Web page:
Groundwater: Gauging the Titan Effect

Opponents organize a protest against Titan America's planned cement plant near Wilmington. Photo: N.C. Coastal Federation

Opponents protest against Titan America’s planned cement plant near Wilmington. Photo: N.C. Coastal Federation

Third in a series.

CASTLE HAYNE — A battle has been brewing for more than seven years over Titan America’s plans for a limestone mine and cement-manufacturing plant on the banks of the Northeast Cape Fear River. Much of the opposition has been based on the plant’s possible threats to regional air quality, but many are also worried about its possible effects on the area’s drinking-water supply.

Titan’s subsidiary, Carolinas Cement Co. announced in 2008 its plans to build  a modern cement-production plant at the former Ideal Cement Co. site on the south bank of the river in northern New Hanover County. Ideal Cement Co. closed in 1982. Titan, which has a corporate parent based in Greece, wants to build a new plant, expand the existing mining operations and produce up to 2.4 million tons of cement each year. The company had initially planned to have the new plant up and running by 2011.

“The project is still going but it’s taking a lot longer than we thought it would. We’re still progressing with the project,” said Bob Odom, Carolinas Cement’s general manager. “We’ve still got a long way to go. It will be 2020 at the earliest before this plant gets going.”

Carolina Cement is moving forward with a smaller-scale part of the project. A bulk cement-bagging operation at the site is now fully permitted and construction has begun on the building. The bagging operation was allowed to proceed with no need for a county special-use permit, a zoning process that opponents are hoping to use to block the company’s broader plan.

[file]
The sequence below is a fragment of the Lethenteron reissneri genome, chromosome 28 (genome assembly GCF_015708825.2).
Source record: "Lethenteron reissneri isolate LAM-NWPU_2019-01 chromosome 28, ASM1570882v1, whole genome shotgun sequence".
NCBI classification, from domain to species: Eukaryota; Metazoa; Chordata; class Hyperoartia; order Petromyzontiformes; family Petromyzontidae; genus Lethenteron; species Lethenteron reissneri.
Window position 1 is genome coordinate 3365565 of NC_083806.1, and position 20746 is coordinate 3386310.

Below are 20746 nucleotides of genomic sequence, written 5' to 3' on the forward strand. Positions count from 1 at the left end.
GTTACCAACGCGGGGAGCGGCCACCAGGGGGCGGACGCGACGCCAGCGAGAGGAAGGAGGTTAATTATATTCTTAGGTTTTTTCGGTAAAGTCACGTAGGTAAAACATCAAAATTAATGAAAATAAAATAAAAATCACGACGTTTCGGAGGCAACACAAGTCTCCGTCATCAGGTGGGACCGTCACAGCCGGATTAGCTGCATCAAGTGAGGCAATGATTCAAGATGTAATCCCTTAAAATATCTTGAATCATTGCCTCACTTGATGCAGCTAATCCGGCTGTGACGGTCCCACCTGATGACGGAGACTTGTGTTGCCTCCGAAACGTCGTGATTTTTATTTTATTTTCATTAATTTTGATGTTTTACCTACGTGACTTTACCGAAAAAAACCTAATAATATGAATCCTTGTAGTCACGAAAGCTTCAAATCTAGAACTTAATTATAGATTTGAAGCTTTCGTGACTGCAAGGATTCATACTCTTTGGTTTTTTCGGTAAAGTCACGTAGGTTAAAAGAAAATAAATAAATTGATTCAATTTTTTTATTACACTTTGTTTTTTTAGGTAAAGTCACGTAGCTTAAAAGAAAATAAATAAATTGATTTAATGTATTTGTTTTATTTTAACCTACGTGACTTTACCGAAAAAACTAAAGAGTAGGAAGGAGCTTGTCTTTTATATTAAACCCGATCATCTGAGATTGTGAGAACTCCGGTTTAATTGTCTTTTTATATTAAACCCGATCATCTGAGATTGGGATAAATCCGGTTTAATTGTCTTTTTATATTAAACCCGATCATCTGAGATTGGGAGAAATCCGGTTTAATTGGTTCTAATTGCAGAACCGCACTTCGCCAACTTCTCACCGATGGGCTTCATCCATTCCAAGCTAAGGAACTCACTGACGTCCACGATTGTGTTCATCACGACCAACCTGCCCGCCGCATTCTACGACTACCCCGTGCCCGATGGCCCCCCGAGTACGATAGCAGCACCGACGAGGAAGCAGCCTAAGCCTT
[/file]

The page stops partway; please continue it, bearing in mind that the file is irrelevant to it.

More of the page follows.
“The bagging operation would be part of the new plant but right now it’s a separate operation,” Odom said.

‘Good Neighbors’

Some in the community support the Carolina Cement’s expansion plans, citing the potential for job creation and other economic benefits. A group called the Coalition for Economic Advancement was formed to support the project. Supporters also say Titan has a long history as a responsible environmental steward.

Shown is an aerial view of the Titan site. Photo: N.C. Coastal Federation

Shown is an aerial view of the Titan site. Photo: N.C. Coastal Federation

“Sustainable Development is a top Group and Company priority, deriving from our Governing Objective and Values and aiming to combine business goals and long term economic performance with respect for people, society and the environment,” according to Titan America’s website. The company says the plant here will be built with the most advanced pollution controls of any cement plant in the world.